Attempts by some members of the House of Representatives to sanction one of their colleagues allegedly for accusing President Weah of involvement in the missing money scandal has not only made headlines in the local media but has raised pertinent questions about the real motives and intent of those calling for their colleague’s head, simply because he accused the President of suspected involvement in the missing money affair.
Such attempts, according to political observers, are further indications of the clear but negative signals this government keeps sending to the international community. Amongst such negative signals, according to observers, was the contract of a dubious loan arrangement with an obscure entity, Eton Finance, followed by another proposed but opaque road financing agreement with a company owned by a Burkinabe national Mohammed Boukoungou.
The speed with which those agreements were passed through the Legislature was indeed astounding. It was clear that no due diligence had been done and despite public outcry, legislators remained unmoved. They, in fact, called for more of such loan arrangements and were apparently ready to pass same into law had they been proffered.
Those proposed agreements have since fizzled out. But before the issue could grow cold, which it never did, another of such negative signals was again sent to the international community and that involved the acclaimed disappearance of billions of newly printed Liberian dollar banknotes. This is a matter which has since provoked international interest and involvement as well.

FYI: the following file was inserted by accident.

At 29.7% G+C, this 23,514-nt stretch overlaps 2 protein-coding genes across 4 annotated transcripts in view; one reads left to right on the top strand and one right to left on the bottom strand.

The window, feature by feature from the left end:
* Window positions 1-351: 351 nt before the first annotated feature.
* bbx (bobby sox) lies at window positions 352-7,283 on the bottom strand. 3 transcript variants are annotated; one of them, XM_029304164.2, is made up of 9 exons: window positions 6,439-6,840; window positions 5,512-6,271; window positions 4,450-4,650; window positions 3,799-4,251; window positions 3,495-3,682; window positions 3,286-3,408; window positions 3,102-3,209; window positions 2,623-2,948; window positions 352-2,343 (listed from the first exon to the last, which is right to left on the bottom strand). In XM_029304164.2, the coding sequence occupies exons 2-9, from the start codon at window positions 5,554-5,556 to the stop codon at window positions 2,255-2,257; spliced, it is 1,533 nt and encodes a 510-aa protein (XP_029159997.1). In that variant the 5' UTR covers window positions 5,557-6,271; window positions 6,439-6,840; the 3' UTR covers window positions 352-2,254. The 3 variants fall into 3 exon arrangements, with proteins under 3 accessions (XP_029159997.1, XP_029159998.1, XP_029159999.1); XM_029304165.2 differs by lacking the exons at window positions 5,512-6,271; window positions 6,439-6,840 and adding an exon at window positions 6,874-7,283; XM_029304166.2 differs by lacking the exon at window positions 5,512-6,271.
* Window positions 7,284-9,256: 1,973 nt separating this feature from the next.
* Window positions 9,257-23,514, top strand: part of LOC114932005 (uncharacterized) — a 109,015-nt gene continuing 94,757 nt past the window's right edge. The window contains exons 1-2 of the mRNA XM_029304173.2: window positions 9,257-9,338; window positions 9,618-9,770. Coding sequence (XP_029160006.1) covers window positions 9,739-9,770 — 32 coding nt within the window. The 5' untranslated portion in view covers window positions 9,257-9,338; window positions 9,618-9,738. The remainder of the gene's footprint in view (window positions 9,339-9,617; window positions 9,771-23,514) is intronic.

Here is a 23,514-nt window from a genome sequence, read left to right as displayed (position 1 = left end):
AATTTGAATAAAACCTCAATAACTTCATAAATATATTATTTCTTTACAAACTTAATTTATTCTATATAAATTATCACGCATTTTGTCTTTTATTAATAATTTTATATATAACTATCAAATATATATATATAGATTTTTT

And, of course, the conflicting accounts given by various government officials about the missing money simply added more fuel to the fire of disbelief spreading fast through the public. But as if that was not enough, then came the declaration by the Central Bank Governor that US$25 million was to be infused into the economy to mop up excess liquidity.
As would have been expected, the Central Bank would or should have played a lead role in this since its Governor had announced the infusion, especially since it is the Central Bank which is rightly in charge of monetary policy. To the contrary, it was instead the Finance Minister taking charge claiming that he had infused the money directly into the economy, buying excess cash from money changers and not through the Central Bank as would have been expected.
Naturally, of course, this explanation was simply like adding more gasoline to the fire because the Minister’s explanation smirked strongly of impropriety for what were the motives for circumventing the banking system. Public speculations about money laundering were rife because such action could not in any way be justified since the Minister lacked the legal authority to undertake such action. This was another negative signal sent to the international community about this government’s stance on engrained public sector corruption.
The Resolution 1055 passed recently by the United States Congress, calling for the establishment of a war and economic crimes court for Liberia, talks about endemic corruption in Liberia and the need for accountability. It would be utterly surprising were officials of this government, especially those who have schooled in the US as well as those who have lived there, to declare or even pretend that they have not taken note of those observations contained in the Resolution.